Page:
The Year of Yes, ep. 11: YES TO BOKETTO

 Me, White Sands National Monument, New Mexico   (All photos taken with my Canon EOS 7D Mark II.)

Me, White Sands National Monument, New Mexico

 (All photos taken with my Canon EOS 7D Mark II.)

Boketto is a Japanese noun that means: “blank stare” or “gazing vacantly into the distance without really thinking about anything specific.”

 Fossilized reef mountains, Guadalupe Mountains National Park, West Texas

Fossilized reef mountains, Guadalupe Mountains National Park, West Texas

Last week, I reconnected with this beautiful world in which we live. I had the great fortune to take a road trip through two national parks - Big Bend and Guadalupe Mountains National Park, and one national monument - White Sands. I gazed vacantly at a lot of splendid natural things for long periods of time. My week-long digital detox helped immensely to allow the sun-soaked arid rawness of the Southwestern desert and mountains seep into my bones. I am learning that periods of downtime like this reawaken the bedrock of our humanness.

 Bendy road, Big Bend

Bendy road, Big Bend

Cloud-gazing. ✓

Star-bathing. ✓

Otherworldly landscapes. ✓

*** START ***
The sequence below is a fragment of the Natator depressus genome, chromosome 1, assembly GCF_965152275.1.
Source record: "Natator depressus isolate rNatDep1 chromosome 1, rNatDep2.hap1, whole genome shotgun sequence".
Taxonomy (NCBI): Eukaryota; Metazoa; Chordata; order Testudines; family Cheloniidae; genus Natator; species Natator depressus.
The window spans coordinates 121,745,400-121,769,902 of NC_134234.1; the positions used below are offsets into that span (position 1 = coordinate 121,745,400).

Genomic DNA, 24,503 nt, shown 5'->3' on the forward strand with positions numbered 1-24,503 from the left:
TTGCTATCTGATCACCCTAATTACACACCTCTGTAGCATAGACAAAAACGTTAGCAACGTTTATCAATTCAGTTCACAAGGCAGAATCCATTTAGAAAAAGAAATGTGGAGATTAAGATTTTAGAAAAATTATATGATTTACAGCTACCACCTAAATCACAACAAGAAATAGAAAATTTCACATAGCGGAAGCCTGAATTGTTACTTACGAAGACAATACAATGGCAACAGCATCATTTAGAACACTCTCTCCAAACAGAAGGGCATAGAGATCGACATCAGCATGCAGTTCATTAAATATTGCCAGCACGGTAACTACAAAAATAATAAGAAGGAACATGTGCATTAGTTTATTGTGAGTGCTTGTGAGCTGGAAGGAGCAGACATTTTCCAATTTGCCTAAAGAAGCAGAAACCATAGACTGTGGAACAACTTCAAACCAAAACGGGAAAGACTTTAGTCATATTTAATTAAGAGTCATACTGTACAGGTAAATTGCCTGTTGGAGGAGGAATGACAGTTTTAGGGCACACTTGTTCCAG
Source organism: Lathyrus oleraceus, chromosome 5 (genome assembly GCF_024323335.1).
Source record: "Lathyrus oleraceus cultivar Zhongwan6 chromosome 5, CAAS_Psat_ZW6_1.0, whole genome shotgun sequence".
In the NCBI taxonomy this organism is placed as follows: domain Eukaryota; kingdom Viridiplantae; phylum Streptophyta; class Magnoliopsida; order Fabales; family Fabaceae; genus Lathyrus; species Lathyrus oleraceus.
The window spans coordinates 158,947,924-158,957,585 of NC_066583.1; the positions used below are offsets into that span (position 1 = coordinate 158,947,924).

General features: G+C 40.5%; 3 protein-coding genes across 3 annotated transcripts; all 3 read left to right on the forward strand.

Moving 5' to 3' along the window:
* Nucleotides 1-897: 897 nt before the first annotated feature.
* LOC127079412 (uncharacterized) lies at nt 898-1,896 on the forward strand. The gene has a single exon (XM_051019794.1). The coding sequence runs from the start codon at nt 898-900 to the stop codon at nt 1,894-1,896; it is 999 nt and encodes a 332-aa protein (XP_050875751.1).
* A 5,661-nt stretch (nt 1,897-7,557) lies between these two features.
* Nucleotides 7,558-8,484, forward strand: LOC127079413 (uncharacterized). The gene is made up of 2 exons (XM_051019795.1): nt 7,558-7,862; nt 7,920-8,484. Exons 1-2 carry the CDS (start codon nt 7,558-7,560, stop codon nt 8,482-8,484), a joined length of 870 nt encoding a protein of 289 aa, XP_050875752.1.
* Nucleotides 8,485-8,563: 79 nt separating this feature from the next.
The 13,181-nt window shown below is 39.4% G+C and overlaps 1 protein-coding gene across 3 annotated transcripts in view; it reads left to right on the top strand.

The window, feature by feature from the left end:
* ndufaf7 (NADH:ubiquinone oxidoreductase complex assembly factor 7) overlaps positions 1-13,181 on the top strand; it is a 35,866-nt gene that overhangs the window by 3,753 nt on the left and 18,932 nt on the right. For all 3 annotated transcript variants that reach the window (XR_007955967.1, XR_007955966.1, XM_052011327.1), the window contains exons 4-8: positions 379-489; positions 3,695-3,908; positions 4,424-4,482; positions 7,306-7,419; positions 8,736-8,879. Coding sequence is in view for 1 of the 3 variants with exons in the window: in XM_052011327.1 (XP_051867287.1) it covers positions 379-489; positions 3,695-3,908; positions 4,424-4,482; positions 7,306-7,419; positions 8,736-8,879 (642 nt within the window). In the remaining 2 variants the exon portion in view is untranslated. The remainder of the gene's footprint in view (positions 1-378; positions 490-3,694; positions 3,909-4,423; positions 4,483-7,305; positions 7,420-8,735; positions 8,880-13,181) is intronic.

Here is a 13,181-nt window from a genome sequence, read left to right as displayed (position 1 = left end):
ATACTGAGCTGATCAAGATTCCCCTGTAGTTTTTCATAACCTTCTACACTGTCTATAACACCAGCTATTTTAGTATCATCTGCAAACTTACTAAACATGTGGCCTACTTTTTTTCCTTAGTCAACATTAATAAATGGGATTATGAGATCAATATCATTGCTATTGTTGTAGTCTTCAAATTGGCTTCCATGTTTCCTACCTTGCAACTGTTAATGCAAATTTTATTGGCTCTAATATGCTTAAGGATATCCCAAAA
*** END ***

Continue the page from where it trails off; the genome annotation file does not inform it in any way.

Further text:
Respite. ✓

 Roadrunner buddy, Big Bend National Park

Roadrunner buddy, Big Bend National Park

What I learned this week:

voyaging + digital detox = vacation

digital detox + time in nature = aliveness and awe

time in nature + stillness = reflection

stillness + sleep = rest

sleep + seeing = dreaming

seeing + looking = perception

looking + gazing = boketto

boketto + clouds/stars/landscapes = quiet mind.

 Prickly pear, Big Bend National Park

Prickly pear, Big Bend National Park

I am utterly grateful that the National Park Service exists. There are 58 national parks in America. I prefer to visit the overlooked ones, which tend to be less populated oases, overflowing with majestic beauty rather than people. But, really, any will do. Try one out! And remember, we can keep them protected with our votes.

 Marfa, Texas

Marfa, Texas

Finally, Stephen Hawking once said: “Remember to look up at the stars and not down at your feet. Try to make sense of what you see and wonder about what makes the universe exist. Be curious. And however difficult life may seem, there is always something you can do and succeed at. It matters that you don't just give up.” Yes, Dr. Hawking, yes! May you R. I. P. ♡

 

The Year of Yes is a weekly photo-and-word installment by Dr. Shah written with the purpose of evoking hope, resilience, and a gentle movement toward healthy change in all of us.